Each week, we profile the brightest young talent in the industry. Here, we meet Matt Dodds, senior artist/A&R manager at JEM Music Group.
How did you get into the industry?
I’ve wanted to be in the industry since I was 14. During breaks at school, I’d spend my time reading Donald Passman’s guide to the music industry. I’d highlight the shit out of it even though I didn’t understand a word. At 16, I was doing internships across the Universal labels, but I got my break at 19 with Colin Lester at Twenty First Artists. I was at TFA for a year before Colin set up JEM. He took myself and Alex Fisher with him and we’ve been at JEM ever since.
What is the key to good music management?
Firstly, put music first. We can all get caught up in stats, but without great music everything else is irrelevant. Before doing anything with your artist, make sure you have quality. It’s easy to get distracted by playlists and Facebook likes, but that should always be secondary. Secondly, for young managers, it’s important to not let your ego get in the way of learning. All of us youngsters are guilty of thinking we know it all, but working with someone that’s been doing it for 35 years, I’m reminded on a daily basis that I know fuck all in the grand scheme of things.
What issues do managers face?
The same issues that there have always been. There are only so many great artists in this world and finding them is difficult. The industry wants content at such a relentless pace that not everything can be pure quality. Artists need to be given the time and space to make timeless music without being worried that they’re going to lose monthly listeners on Spotify if they don’t put something out every month. There’s too much focus on releasing music and not enough on making it great.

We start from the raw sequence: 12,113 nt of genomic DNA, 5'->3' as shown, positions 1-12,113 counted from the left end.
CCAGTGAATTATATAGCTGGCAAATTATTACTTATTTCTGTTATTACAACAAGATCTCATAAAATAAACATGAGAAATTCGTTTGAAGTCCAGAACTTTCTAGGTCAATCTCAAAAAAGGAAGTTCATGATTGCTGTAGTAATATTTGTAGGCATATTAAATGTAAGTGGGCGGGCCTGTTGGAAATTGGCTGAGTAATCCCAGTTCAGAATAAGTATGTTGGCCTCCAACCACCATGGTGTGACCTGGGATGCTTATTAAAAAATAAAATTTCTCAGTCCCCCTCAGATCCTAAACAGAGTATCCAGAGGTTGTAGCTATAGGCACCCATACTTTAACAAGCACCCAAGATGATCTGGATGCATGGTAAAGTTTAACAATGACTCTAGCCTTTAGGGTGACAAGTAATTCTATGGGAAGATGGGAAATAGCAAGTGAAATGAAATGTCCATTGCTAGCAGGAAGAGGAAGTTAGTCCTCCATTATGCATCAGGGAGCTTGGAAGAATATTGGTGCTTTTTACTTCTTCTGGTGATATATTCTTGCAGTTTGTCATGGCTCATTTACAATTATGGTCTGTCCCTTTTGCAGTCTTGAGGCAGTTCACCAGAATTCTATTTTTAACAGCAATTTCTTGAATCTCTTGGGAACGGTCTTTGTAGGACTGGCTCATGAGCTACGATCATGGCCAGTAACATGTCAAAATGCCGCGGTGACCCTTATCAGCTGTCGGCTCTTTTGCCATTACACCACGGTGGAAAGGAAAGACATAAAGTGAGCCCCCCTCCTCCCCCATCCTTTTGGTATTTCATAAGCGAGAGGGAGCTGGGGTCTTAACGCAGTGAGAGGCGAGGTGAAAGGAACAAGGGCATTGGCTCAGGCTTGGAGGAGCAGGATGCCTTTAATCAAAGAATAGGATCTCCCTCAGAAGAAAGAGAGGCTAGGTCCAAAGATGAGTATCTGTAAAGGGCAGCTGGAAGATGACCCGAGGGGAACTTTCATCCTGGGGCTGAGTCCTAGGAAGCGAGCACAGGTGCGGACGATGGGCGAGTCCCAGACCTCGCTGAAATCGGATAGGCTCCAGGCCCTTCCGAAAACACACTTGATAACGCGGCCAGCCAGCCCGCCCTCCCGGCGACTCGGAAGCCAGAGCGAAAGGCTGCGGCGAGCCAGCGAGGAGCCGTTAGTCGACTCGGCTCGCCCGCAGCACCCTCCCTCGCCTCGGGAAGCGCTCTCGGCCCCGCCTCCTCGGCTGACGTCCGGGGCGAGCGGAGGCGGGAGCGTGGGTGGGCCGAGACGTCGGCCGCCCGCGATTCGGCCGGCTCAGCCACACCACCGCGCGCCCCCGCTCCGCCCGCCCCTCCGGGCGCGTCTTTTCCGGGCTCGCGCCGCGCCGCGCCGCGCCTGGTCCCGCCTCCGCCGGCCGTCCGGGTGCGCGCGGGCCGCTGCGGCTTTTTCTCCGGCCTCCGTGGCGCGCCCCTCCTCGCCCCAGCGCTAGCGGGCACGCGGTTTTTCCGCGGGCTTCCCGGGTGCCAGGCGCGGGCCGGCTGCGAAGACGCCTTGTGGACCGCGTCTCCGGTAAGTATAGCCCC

How do you see the biz’s future?
I’m positive about it. The demand for music is never going to diminish, so it’s just about finding the best ways to facilitate that demand which benefit both artists and the people in the background. I definitely think it’s getting there. I do think, however, that there needs to be a bigger focus on teaching A&R. I’ve been lucky enough to jointly A&R two Craig David LPs, and I’ve learned a lot from being given the freedom to get on with it.
What’s the most difficult situation you’ve encountered so far?
One day you can feel like you’ve had a major breakthrough and, the day after, you can be crashing back down to earth. That’s just the way it is though and is part of the fun. Stick together during the difficult times and celebrate the good!
What’s your biggest ambition?
To be involved in timeless music. I want to be in my 80s and have my grandchildren know about records I’ve been involved with.
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